Editor's note: This is a reprint of a Dave Barry coumn that ran in October of 1998.
Guys do not get enough credit for being domestic. This is because the people who give OUT the credits for being domestic are - not to generalize or anything - women.
Women tend to believe that domestic things should be done in a certain way, defined as "not the way guys do them." I have a perfect example of this type of thinking in the form of a letter I received from a woman named Karen in Portland, Ore., who does not approve of the way her fiance handles his dirty dishes. Here's how he handles them: He puts them in the refrigerator.
Now I can hear you women asking: "Why?" But I bet most guys immediately grasped the reason, which is: If you put dirty dishes in the sink, after a couple of days they get moldy; whereas in the cold, airtight environment of the refrigerator, mold takes much longer to develop. Karen says her fiance does not actually wash the dishes "until he runs out of dishes; or his refrigerator gets full." Fortunately, he has a lot of room in the refrigerator, because, Karen states, "he hates to go grocery shopping." She also notes, for the record, that "he has a dishwasher that works perfectly fine." "I'm wondering," Karen wrote, "if we should just ask for an extra refrigerator for a wedding gift." My feeling is, no. It makes far more sense to get a freezer. Not only will a freezer hold a lot more dirty dishes than a refrigerator, but, thanks to the lower temperature, these dishes can remain relatively mold-free in there forever. This will leave Karen's guy with more time for other domestic chores, such as laundering his underwear in the dishwasher, unless that is where he keeps his canned goods.
Speaking of which, what this nation needs is an Institute of Guy Domestic Research, where guy scientists wearing white laboratory coats stained with Cheez Whiz would conduct experiments to answer household questions that concern guys, such as: If you leave your used underwear in the freezer for a week, is that as good as laundering it? Or should you also splash a little Old Spice on it, just to be safe? But getting back to my main point: Guys are sometimes accused of not having a domestic "flair" just because they tend to accessorize a room with used pizza boxes. But there are examples of guys coming up with decorative "touches" that Martha Stewart would never conceive of even with the aid of world-class narcotics.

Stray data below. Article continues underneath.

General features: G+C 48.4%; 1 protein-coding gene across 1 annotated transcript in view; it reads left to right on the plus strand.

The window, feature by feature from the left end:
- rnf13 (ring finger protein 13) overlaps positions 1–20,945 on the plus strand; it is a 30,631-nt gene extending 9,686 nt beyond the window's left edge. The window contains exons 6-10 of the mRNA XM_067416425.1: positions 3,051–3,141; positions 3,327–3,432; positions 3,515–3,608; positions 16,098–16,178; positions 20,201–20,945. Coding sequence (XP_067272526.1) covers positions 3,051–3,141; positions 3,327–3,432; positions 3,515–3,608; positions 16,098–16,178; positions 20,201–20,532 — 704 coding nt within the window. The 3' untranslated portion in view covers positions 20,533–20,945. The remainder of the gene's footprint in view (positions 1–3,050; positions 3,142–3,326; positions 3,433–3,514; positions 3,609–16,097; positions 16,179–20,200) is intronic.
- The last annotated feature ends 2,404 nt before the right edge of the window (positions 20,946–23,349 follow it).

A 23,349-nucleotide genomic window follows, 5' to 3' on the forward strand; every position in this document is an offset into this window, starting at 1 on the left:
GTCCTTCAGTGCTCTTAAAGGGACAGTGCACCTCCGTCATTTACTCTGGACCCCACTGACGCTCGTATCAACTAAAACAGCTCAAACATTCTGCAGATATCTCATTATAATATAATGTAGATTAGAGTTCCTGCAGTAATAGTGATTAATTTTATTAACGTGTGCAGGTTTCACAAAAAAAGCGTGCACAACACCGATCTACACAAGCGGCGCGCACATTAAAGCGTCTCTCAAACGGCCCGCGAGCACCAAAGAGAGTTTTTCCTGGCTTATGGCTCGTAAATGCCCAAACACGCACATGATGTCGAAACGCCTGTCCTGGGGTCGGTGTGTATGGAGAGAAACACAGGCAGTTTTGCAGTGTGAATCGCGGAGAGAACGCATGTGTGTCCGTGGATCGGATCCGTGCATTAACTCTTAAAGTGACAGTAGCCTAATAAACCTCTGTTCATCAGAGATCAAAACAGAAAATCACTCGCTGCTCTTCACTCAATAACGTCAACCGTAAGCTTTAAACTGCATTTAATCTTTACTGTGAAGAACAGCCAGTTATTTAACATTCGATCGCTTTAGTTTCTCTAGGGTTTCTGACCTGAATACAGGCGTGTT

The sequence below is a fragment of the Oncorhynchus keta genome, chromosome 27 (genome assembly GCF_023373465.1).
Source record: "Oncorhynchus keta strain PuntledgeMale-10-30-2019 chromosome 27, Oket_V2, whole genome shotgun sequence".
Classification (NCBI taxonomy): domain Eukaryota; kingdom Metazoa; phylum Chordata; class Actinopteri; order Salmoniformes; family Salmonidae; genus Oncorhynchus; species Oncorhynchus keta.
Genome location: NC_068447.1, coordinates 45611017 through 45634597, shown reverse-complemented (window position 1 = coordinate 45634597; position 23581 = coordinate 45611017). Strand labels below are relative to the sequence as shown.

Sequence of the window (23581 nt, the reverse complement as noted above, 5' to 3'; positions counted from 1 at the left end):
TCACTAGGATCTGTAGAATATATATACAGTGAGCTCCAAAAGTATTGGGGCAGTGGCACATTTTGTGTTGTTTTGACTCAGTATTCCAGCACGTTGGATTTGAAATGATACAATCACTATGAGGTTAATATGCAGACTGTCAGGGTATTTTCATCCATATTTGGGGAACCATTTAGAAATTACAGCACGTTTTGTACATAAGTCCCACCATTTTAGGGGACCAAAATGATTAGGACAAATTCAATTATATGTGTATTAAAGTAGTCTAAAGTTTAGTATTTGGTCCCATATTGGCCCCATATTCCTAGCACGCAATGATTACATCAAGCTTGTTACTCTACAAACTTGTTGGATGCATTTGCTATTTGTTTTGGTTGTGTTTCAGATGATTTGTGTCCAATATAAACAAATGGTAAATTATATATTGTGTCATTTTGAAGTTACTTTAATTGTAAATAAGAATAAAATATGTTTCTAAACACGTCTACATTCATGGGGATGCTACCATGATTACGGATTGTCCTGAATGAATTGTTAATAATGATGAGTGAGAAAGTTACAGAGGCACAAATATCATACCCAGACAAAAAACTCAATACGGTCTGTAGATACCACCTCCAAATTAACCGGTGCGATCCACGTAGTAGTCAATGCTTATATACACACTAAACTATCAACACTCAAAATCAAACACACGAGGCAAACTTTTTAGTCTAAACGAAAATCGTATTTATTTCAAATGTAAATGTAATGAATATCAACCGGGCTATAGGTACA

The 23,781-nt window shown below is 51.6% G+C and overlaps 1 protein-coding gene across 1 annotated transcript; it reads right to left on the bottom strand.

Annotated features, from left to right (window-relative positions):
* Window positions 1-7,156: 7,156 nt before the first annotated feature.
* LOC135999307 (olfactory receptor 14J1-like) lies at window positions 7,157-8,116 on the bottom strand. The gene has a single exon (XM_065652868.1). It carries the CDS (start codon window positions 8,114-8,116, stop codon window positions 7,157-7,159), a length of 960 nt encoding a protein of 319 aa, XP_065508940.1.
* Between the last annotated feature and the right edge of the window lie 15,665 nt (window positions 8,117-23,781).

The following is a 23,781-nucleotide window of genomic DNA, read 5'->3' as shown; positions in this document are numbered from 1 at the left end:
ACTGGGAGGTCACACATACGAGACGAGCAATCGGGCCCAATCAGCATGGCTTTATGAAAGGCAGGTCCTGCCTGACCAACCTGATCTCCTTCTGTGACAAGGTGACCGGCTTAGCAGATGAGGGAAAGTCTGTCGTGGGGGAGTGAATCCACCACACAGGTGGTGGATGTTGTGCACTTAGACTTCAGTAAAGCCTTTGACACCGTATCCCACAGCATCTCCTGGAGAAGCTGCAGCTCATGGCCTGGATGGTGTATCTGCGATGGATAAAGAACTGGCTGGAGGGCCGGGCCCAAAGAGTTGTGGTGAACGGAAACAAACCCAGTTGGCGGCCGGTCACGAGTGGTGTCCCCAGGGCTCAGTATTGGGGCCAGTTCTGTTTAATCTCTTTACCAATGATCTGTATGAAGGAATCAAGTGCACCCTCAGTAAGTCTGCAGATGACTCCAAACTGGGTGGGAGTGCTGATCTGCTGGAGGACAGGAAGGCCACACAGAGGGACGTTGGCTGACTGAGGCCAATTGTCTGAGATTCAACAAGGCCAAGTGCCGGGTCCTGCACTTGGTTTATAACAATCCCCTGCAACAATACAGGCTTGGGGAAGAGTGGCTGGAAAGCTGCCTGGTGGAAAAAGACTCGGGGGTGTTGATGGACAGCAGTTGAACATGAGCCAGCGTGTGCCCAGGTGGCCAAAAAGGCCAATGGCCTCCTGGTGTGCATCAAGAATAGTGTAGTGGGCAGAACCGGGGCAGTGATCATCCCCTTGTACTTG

For example, I have here a fascinating newspaper article sent in by alert pastor Pete Beckstrand of the Zion and Franklin Lutheran Churches of Viroqua, Wis. This article, which I swear I am not making up, is from the Sept. 26, 1996, edition of - get ready for an excellent newspaper name - the Vernon County Broadcaster. It concerns a local resident named Mervin Langve who, according to the article, "discovered a slice of toast in an old-time toaster . . . in an old cookstove." He realized that the toast was made from bread baked by his mother; thus, as the article states, "Mervin determined that the toast is 36 years old." I am telling you right now what a woman would have done if she had found a piece of toast older than all three Hanson brothers combined, and even older than some Christmas fruitcakes: She would, using tongs, throw the toast away, then throw the tongs away, then get out her industrial disinfectant and violently scrub the entire house as well as several neighboring houses. But that is not what Mervin Langve did. According to the Vernon Country Broadcaster, he "mounted this piece of toast on a breadboard he now has hanging in his kitchen." The Vernon County Broadcaster states that it makes for "a very attractive keepsake."
I called Mr. Langve, and he told me that the toast is still on his wall and looking as good as ever, despite the fact that he has never put any kind of preservative on it.
I asked him if visitors think his wall decoration is unusual.
"They sure do," he said. "They can't hardly believe it." I bet they can't. And I happen to think that - despite the fact that this entire story has been ignored by so-called major newspapers such as the so-called New York Times - Mervin Langve has broken important new interior-decor ground with the concept of wall-mounted heirloom foods. Think of the possibilities! (" . . . and on this wall is the actual meal that Uncle Walter was eating when he passed away; you can see his forehead impression in the mashed potatoes.")
So let's not say that guys are not domestic, OK? When we see a guy who makes drapes by nailing trash bags over his windows, let's remember that he might have a legitimate domestic reason, such as that he ran out of duct tape. Let's be fair; let's be open-minded. And above all, let's remember to let our underwear thaw before we put it on.
Dave Barry is a humor columnist for the Miami Herald. Write to him c/o The Miami Herald, One Herald Plaza, Miami, Fla., 33132.